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An excerpt from www.HouseOfNames.com archives copyright 2000 - 2017


The first people to use the distinguished Dubleday family name were found in the French town of Doublett, in Holland, and was a Huguenot surname. It was brought to England, in the 15th and 16th centuries when the Huguenots fled the homeland because of the religious persecution which threatened their survival there. Under the Protestant King Henri IV, in the late 15th century, the Edict of Nantes was signed, which ended the Wars of Religion, and promised greater tolerance to the non-Catholic sects in France. For the Huguenots, this came as a relief to centuries of marginalization and harassment. Unfortuantely, this Edict was overturned in the 17th century, at which time, many Huguenot families came to England. The Dubleday family settled in the county of Middlesex in England.

Dubleday Early Origins



The surname Dubleday was first found in Middlesex where they held a family seat from early times and their first records appeared on the early census rolls taken by the early Kings of Britain to determine the rate of taxation of their subjects.

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Dubleday Spelling Variations


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Dubleday Spelling Variations



Huguenot surnames were only slightly Anglicized, and they remain to this day a distinct group of surnames in England. Nevertheless, Huguenot surnames have been subject to numerous spelling alterations since the names emerged in France. French surnames have a variety of spelling variations because the French language has changed drastically over the centuries. French was developed from the vernacular Latin of the Roman Empire. It is divided into three historic and linguistic periods: Old French, which developed before the 14th century; Middle French, which was used between the 14th and 16th centuries; and Modern French, which was used after the 16th century and continues to be in use today. In all of these periods, the French language was heavily influenced by other languages. For example, Old French was infused with Germanic words and sounds when the barbarian tribes invaded and settled in France after the fall of the Roman Empire. Middle French also borrowed heaviliy from the Italian language during the Renaissance. Huguenot names have numerous variations. The name may be spelled Doubleday, Dubleday and others.

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Dubleday Early History


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Dubleday Early History



This web page shows only a small excerpt of our Dubleday research. Another 71 words (5 lines of text) covering the years 1811, 1849, 1808 and 1875 are included under the topic Early Dubleday History in all our PDF Extended History products and printed products wherever possible.

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Dubleday Early Notables (pre 1700)


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Dubleday Early Notables (pre 1700)



Another 24 words (2 lines of text) are included under the topic Early Dubleday Notables in all our PDF Extended History products and printed products wherever possible.

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The Great Migration


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The Great Migration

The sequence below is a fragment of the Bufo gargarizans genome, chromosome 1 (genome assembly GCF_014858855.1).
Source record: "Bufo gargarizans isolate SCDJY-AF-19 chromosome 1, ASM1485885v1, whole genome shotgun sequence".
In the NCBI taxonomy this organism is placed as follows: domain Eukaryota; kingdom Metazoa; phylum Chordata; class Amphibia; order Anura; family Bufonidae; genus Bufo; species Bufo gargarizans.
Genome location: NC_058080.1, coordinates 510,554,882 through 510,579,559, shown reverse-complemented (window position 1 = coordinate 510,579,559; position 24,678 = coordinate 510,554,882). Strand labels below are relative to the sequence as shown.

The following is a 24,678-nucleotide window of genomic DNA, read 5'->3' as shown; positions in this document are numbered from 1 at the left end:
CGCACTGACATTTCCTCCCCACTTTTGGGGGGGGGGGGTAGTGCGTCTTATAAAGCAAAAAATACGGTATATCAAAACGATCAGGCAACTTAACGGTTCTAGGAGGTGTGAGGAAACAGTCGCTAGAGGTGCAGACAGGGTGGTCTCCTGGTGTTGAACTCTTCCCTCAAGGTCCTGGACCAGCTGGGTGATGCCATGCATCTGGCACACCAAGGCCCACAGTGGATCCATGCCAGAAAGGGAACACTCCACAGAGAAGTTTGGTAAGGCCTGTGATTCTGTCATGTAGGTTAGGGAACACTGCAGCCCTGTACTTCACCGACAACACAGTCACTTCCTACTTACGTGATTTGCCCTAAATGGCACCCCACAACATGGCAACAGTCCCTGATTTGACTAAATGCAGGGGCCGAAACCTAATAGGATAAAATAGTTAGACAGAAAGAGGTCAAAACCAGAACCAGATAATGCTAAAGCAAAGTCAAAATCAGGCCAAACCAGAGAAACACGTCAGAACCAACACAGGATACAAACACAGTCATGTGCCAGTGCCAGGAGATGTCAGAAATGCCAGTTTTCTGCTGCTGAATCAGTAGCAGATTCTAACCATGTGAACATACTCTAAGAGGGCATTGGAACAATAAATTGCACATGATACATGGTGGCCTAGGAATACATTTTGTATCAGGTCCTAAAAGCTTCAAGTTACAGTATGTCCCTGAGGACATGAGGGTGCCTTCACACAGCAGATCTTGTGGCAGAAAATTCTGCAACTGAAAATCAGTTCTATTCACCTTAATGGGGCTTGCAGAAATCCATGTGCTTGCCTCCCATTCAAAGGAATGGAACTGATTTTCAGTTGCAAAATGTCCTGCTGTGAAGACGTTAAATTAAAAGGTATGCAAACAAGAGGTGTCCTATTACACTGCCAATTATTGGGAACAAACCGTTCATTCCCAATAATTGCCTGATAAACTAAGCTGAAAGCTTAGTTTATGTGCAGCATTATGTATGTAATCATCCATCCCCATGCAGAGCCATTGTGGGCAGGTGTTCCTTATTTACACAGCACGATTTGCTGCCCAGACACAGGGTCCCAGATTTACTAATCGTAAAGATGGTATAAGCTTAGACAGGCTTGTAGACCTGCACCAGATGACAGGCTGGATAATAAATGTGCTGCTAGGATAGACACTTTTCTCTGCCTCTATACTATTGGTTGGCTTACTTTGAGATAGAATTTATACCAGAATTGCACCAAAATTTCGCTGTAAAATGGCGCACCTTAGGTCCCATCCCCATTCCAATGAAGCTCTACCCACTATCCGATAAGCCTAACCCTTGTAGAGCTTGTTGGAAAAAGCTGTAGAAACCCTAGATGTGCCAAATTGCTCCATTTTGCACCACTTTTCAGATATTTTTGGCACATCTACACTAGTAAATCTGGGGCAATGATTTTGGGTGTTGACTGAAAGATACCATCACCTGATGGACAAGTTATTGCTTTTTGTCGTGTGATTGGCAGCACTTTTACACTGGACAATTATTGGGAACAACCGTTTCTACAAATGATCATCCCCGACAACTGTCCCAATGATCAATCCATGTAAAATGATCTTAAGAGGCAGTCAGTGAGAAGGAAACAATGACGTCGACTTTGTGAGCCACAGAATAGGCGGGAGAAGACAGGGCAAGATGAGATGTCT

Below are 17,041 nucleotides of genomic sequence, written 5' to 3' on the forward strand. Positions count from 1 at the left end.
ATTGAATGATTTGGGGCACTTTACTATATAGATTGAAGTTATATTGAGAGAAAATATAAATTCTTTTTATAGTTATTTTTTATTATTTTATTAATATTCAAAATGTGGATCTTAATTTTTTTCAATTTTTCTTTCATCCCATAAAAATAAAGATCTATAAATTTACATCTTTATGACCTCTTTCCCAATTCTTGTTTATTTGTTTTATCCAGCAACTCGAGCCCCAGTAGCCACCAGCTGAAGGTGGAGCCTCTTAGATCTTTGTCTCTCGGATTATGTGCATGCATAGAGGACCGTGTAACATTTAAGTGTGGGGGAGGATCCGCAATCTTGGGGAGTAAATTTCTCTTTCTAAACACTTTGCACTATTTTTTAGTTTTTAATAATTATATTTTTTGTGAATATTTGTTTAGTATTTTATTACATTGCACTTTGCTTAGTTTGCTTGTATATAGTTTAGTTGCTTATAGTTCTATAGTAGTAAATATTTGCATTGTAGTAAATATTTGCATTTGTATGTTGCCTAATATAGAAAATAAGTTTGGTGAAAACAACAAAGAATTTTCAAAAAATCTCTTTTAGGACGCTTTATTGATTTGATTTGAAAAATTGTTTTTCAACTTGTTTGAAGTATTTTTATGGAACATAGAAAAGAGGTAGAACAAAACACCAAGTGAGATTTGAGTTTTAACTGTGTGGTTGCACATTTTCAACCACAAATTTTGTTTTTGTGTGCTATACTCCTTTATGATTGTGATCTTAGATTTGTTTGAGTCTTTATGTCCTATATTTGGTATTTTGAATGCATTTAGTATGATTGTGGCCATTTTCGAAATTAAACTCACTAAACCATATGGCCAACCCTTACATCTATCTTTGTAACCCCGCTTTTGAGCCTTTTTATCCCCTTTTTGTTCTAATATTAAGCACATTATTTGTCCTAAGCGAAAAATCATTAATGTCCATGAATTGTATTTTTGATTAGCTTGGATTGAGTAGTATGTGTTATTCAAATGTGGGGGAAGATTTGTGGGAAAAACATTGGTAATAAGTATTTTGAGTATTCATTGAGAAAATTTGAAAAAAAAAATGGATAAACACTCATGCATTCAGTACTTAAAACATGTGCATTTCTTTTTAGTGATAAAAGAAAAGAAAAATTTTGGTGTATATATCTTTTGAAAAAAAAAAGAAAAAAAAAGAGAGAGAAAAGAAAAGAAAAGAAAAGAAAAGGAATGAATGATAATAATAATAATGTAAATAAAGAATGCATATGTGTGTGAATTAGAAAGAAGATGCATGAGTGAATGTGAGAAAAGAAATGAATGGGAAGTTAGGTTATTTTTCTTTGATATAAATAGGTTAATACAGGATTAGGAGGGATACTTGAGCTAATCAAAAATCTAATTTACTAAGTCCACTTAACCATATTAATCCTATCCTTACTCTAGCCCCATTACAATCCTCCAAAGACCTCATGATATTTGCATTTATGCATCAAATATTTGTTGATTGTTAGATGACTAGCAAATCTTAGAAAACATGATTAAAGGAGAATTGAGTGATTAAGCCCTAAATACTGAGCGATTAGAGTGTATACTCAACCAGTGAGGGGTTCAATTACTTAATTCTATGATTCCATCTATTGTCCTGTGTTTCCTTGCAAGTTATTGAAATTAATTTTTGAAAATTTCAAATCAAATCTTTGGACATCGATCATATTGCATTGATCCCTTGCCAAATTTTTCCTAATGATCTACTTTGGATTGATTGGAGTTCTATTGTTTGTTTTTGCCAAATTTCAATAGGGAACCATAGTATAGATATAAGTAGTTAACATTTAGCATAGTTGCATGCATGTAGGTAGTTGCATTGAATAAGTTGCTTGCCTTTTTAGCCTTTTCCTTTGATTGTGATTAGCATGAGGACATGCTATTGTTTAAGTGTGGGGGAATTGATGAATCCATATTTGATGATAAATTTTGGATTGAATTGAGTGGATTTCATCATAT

Discovered in the immigration and passenger lists were a number of people bearing the name Dubleday: Henry Doubleday who settled in San Francisco in 1852; Michael Doubleday arrived in 1853 in the same port.

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Dubleday Family Crest Products


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Dubleday Family Crest Products




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See Also


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See Also




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Citations


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Citations



    Other References

    1. Humble, Richard. The Fall of Saxon England. New York: Barnes and Noble, 1975. Print. (ISBN 0-88029-987-8).
    2. Crozier, William Armstrong Edition. Crozier's General Armory A Registry of American Families Entitled to Coat Armor. New York: Fox, Duffield, 1904. Print.
    3. Thirsk, Joan. The Agrarian History of England and Wales. Cambridge: Cambridge University Press: 7 Volumes. Print.
    4. Ingram, Rev. James. Translator Anglo-Saxon Chronicle 1823. Print.
    5. Shirley, Evelyn Philip. Noble and Gentle Men of England Or Notes Touching The Arms and Descendants of the Ancient Knightley and Gentle Houses of England Arranged in their Respective Counties 3rd Edition. Westminster: John Bowyer Nichols and Sons, 1866. Print.
    6. Bradford, William. History of Plymouth Plantation 1620-1647 Edited by Samuel Eliot Morrison 2 Volumes. New York: Russell and Russell, 1968. Print.
    7. Colletta, John P. They Came In Ships. Salt Lake City: Ancestry, 1993. Print.
    8. Chadwick, Nora Kershaw and J.X.W.P Corcoran. The Celts. London: Penguin, 1790. Print. (ISBN 0140212116).
    9. Hanks, Hodges, Mills and Room. The Oxford Names Companion. Oxford: Oxford University Press, 2002. Print. (ISBN 0-19-860561-7).
    10. The Norman People and Their Existing Descendants in the British Dominions and the United States Of America. Baltimore: Genealogical Publishing, 1975. Print. (ISBN 0-8063-0636-X).
    11. ...

    The Dubleday Family Crest was acquired from the Houseofnames.com archives. The Dubleday Family Crest was drawn according to heraldic standards based on published blazons. We generally include the oldest published family crest once associated with each surname.

    This page was last modified on 11 April 2014 at 14:16.

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